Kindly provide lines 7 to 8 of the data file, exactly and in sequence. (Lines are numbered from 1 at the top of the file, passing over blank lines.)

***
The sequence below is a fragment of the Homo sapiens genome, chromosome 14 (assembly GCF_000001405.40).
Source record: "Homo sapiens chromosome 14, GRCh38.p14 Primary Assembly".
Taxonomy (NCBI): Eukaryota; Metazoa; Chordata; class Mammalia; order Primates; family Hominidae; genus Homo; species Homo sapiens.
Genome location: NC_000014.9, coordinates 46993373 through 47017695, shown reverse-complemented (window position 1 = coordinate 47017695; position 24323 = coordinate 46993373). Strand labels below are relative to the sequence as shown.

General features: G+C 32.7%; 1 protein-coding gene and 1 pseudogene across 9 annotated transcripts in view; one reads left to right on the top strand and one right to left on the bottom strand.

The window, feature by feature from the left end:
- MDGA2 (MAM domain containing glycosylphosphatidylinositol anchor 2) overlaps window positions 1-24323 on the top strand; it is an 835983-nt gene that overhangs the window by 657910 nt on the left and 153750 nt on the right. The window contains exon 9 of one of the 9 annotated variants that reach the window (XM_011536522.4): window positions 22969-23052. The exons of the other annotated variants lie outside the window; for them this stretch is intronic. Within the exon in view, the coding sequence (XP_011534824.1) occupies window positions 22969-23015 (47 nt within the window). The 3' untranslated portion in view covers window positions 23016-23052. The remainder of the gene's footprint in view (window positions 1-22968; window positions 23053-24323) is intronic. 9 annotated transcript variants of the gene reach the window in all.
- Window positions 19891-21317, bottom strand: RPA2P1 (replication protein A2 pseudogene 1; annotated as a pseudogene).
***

- MDGA2 (MAM domain containing glycosylphosphatidylinositol anchor 2) overlaps window positions 1-24323 on the top strand; it is an 835983-nt gene that overhangs the window by 657910 nt on the left and 153750 nt on the right. The window contains exon 9 of one of the 9 annotated variants that reach the window (XM_011536522.4): window positions 22969-23052. The exons of the other annotated variants lie outside the window; for them this stretch is intronic. Within the exon in view, the coding sequence (XP_011534824.1) occupies window positions 22969-23015 (47 nt within the window). The 3' untranslated portion in view covers window positions 23016-23052. The remainder of the gene's footprint in view (window positions 1-22968; window positions 23053-24323) is intronic. 9 annotated transcript variants of the gene reach the window in all.
- Window positions 19891-21317, bottom strand: RPA2P1 (replication protein A2 pseudogene 1; annotated as a pseudogene).